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November 12, 2020

HQC to contribute to study on how COVID-19 has impacted those living with dementia

Researchers from across Canada are taking part in a study to look at how care can be improved for older adults living with dementia.

The aim of the study is to help minimize the direct and indirect consequences COVID-19 has had on people living with dementia – a group of conditions characterized by memory loss and impaired judgement that currently affects more than half a million Canadians – and their caregivers.

The Saskatchewan Health Quality Council (HQC) is one of the partner organizations contributing to the study. HQC CEO Tracey Sherin explained staff will be analyzing administrative data, looking at health care use – which includes physician visits, hospitalizations, and long-term care – of people living with dementia before and after the COVID-19 pandemic.

“The goal is to identify how COVID-19 has impacted people’s health and how their health is managed. The analysis will be completed by all partner provinces, then compared and contrasted,” Sherin said. “Part of what we do at HQC is collaborate with other researchers from across the country to conduct and promote research that has a direct impact on the quality of health care delivered to people living in Saskatchewan. Our overarching goal is to help make change happen faster in health and health care in the province so residents can live healthy lives and have access to high-quality care.

“This research partnership is an excellent example of how HQC can contribute towards timely research that will have a direct and positive impact on the delivery of health care in Saskatchewan.”

Nearly 80 per cent of all COVID-19-related deaths in Canada are connected to long-term care facilities and seniors’ homes, and an average of 70 per cent of residents living in those facilities have dementia.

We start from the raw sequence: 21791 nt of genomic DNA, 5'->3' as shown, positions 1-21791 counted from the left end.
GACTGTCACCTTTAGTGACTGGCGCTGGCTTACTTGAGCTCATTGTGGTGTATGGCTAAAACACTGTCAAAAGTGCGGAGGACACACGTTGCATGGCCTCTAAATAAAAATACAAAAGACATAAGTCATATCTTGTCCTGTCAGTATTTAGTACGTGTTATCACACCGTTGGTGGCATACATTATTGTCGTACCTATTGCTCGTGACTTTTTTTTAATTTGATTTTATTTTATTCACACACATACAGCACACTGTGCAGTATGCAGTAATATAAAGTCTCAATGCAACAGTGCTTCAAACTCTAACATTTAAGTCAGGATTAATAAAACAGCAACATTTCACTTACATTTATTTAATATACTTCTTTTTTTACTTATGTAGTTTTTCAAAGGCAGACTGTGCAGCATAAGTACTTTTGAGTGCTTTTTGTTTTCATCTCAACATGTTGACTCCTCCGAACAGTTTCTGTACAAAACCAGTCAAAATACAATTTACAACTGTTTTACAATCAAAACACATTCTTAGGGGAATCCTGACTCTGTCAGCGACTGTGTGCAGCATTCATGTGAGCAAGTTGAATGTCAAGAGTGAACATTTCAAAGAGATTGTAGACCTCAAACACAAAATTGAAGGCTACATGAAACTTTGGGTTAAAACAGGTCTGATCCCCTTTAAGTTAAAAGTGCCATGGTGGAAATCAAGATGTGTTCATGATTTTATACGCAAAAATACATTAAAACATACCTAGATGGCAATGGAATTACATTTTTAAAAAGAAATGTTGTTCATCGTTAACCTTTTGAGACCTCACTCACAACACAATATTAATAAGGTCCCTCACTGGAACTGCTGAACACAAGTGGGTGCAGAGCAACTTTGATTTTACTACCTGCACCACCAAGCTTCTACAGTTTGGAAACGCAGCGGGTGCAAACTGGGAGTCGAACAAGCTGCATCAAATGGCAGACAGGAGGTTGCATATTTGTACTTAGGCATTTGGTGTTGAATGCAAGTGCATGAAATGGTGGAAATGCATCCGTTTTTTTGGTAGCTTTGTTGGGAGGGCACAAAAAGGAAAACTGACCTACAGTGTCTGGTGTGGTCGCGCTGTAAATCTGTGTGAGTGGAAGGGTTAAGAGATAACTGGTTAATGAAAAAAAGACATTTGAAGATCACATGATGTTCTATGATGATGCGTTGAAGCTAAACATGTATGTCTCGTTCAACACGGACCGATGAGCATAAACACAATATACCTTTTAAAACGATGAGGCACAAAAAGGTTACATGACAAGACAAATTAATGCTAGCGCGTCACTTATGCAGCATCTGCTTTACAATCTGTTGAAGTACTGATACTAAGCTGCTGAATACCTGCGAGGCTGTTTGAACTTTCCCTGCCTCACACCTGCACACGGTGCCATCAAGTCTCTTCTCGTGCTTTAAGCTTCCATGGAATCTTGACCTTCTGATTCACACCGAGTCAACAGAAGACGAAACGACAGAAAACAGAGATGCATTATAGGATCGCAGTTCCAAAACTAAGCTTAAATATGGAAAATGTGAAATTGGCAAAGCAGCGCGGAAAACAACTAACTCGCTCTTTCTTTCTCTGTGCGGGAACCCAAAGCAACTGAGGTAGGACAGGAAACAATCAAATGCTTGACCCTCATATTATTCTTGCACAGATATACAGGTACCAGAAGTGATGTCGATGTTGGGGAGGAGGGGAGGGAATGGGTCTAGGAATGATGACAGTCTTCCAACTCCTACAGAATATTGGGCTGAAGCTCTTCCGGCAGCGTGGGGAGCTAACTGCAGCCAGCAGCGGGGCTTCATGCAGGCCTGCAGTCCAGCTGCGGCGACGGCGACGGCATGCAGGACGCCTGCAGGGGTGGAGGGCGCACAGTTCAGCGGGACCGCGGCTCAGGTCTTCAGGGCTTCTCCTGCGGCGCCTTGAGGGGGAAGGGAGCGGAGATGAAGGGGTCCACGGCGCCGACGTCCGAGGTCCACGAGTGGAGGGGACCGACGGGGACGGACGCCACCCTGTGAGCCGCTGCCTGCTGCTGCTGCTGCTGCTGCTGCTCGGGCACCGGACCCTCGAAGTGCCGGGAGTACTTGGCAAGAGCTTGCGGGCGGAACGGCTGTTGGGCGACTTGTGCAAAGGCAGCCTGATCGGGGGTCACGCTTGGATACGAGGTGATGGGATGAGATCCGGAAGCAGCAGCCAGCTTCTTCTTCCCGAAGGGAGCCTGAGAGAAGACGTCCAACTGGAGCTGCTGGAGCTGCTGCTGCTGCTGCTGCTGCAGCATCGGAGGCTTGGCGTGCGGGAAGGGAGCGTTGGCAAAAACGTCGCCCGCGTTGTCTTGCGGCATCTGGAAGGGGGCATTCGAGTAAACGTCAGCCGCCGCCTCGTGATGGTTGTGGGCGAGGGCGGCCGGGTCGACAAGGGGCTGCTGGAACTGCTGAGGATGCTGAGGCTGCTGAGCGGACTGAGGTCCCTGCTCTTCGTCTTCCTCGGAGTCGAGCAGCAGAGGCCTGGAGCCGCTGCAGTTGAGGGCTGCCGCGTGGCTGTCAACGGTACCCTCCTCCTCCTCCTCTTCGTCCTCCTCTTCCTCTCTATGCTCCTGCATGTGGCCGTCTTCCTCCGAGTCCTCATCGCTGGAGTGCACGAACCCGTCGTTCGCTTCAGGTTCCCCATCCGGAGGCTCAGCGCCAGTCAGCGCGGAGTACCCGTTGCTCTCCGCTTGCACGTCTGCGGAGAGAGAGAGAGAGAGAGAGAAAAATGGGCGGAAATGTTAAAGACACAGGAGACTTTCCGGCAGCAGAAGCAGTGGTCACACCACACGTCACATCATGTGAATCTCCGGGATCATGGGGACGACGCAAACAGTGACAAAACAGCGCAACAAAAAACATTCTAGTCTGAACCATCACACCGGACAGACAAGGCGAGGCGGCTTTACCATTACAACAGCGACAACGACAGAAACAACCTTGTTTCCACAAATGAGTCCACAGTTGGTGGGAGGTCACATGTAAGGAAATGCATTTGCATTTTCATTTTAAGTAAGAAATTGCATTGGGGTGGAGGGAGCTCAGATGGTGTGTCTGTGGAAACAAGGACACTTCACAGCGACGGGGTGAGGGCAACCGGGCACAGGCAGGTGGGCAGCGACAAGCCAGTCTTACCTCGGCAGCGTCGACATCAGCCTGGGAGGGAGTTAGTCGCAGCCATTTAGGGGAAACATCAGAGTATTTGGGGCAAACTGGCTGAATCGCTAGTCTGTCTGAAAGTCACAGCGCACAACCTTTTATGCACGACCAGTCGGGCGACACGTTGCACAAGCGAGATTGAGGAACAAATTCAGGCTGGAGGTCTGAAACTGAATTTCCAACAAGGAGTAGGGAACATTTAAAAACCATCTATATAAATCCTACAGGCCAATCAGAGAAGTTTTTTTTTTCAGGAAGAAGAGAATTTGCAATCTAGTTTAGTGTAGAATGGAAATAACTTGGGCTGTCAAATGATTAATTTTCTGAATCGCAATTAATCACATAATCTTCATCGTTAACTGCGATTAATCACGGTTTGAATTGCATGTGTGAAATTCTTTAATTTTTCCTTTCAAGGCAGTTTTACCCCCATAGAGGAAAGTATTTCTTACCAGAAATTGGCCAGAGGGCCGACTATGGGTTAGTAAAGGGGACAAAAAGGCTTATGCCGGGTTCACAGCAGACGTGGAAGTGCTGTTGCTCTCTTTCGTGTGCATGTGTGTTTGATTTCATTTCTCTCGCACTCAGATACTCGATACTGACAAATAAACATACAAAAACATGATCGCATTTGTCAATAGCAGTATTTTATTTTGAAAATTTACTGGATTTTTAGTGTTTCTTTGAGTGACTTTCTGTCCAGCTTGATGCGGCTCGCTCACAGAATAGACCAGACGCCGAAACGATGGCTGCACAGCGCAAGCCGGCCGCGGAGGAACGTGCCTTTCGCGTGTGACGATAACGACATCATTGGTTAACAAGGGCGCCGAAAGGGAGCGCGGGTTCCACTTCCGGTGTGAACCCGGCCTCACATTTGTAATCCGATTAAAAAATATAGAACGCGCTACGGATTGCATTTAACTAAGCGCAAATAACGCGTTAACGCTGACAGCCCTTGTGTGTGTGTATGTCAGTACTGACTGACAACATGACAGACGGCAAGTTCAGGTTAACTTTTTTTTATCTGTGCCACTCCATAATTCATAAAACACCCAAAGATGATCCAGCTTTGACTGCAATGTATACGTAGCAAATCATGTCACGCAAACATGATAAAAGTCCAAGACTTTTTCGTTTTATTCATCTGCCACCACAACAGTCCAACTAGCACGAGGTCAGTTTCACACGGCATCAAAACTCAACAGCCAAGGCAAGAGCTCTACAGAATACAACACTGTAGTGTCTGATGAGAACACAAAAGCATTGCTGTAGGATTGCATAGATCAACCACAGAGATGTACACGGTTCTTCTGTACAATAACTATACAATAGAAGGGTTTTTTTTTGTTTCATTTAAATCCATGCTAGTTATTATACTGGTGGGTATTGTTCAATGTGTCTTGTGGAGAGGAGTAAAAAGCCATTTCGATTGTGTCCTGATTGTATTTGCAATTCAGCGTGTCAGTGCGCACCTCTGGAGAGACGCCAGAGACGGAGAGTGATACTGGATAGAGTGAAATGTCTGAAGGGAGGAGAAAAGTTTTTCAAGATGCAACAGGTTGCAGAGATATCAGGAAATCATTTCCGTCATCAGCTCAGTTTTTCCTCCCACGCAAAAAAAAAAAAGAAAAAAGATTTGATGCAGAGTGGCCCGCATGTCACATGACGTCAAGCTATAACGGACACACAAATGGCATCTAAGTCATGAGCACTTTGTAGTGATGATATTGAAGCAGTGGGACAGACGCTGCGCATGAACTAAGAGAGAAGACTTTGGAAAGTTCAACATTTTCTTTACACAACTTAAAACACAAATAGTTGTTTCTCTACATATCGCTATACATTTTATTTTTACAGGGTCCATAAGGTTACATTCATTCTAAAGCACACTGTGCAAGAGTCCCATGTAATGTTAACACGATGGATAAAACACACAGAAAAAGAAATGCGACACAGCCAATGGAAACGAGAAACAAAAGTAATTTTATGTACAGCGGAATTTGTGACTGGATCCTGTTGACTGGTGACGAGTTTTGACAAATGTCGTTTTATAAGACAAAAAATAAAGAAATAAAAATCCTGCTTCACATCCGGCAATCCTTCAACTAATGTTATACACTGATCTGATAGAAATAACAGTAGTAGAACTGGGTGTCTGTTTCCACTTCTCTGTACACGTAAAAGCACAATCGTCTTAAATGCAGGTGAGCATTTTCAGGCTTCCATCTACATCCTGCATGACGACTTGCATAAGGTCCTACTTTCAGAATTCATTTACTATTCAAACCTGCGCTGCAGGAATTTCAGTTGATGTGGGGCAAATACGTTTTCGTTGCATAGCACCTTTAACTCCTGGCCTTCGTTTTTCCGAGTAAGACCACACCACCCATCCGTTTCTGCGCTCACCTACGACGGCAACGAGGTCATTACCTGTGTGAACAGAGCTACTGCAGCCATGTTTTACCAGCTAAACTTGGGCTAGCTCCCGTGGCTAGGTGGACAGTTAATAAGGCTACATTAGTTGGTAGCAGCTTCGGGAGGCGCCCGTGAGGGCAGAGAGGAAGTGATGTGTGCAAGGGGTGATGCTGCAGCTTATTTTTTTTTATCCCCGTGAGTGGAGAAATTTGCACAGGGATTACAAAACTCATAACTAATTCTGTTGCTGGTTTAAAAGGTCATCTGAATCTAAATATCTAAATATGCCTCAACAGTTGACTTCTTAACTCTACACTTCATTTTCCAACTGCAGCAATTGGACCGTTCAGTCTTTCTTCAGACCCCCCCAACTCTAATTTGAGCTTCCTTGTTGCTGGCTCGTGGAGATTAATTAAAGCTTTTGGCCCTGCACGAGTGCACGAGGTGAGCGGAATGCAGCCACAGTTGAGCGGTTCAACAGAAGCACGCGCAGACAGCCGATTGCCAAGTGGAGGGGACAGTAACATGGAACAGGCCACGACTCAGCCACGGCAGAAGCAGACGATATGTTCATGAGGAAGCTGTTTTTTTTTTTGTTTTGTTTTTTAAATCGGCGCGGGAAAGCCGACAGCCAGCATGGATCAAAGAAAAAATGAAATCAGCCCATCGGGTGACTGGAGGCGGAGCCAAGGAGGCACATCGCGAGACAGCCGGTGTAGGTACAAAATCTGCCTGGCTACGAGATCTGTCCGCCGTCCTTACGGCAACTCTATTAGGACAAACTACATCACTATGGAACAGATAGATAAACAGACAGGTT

People living with dementia are particularly vulnerable to the effects of the COVID-19 pandemic. Not only are they at higher risk of infection due to not being able to recall public health recommendations, but they also typically have more than one disease or condition at the same time, which is a risk factor for severe COVID-19 infection.

Jacqueline Quail, a senior researcher with HQC, explained dementia affects a particularly treasured population and is something that hits close to home for her.

“These are people’s parents and grandparents. Some are living in long-term care facilities, which have been particularly hard hit by COVID-19, but many also live in the community with a caregiver,” Quail said. “My own father has cognitive problems and I have seen the changes in his health during the quarantine. He is no longer able to attend his exercise classes and visit with his friends, and has become noticeably more frail, less steady on his feet and more easily confused.”

Quail is curious about whether this is a natural progression of his health problems or whether it relates to how COVID-19 has impacted the health system. She said she is looking forward to seeing the results of this study.

“This research is important in that it will help us understand the direct and indirect effects of COVID-19 upon people living with dementia and their caregivers. This will, in turn, be used to develop timely solutions,” she said.

Entitled “Improving the care of older adults living with dementia across Canada during the COVID pandemic: A mixed methods study to inform policy and practice,” the study will measure, describe and identify strategies to inform policy-makers, health system managers, clinicians and community organizations. The study will be conducted in four provinces – Quebec, Ontario, Alberta and Saskatchewan – and in France, and will measure the impact of the COVID-19 pandemic and its consequences on health service use, infection rate and mortality in people with dementia.

The study is being funded by the Canadian Institutes of Health Research and is led by researchers located at McGill University in Montreal. HQC is one of many stakeholders included in this study, which includes decision-makers, managers, people living with dementia, caregivers and clinicians.

Researchers’ efforts will be combined with those of the Alzheimer Society of Canada, provincial Alzheimer societies, the Public Health Agency of Canada, the Canadian Foundation for Healthcare Improvement, the College of Family Physicians of Canada, the Canadian Geriatrics Society and Dementia Advocacy Canada to minimize the effects of the current wave of the pandemic and prepare for future waves.

Analysis begins in November and the study is expected to take one year to complete.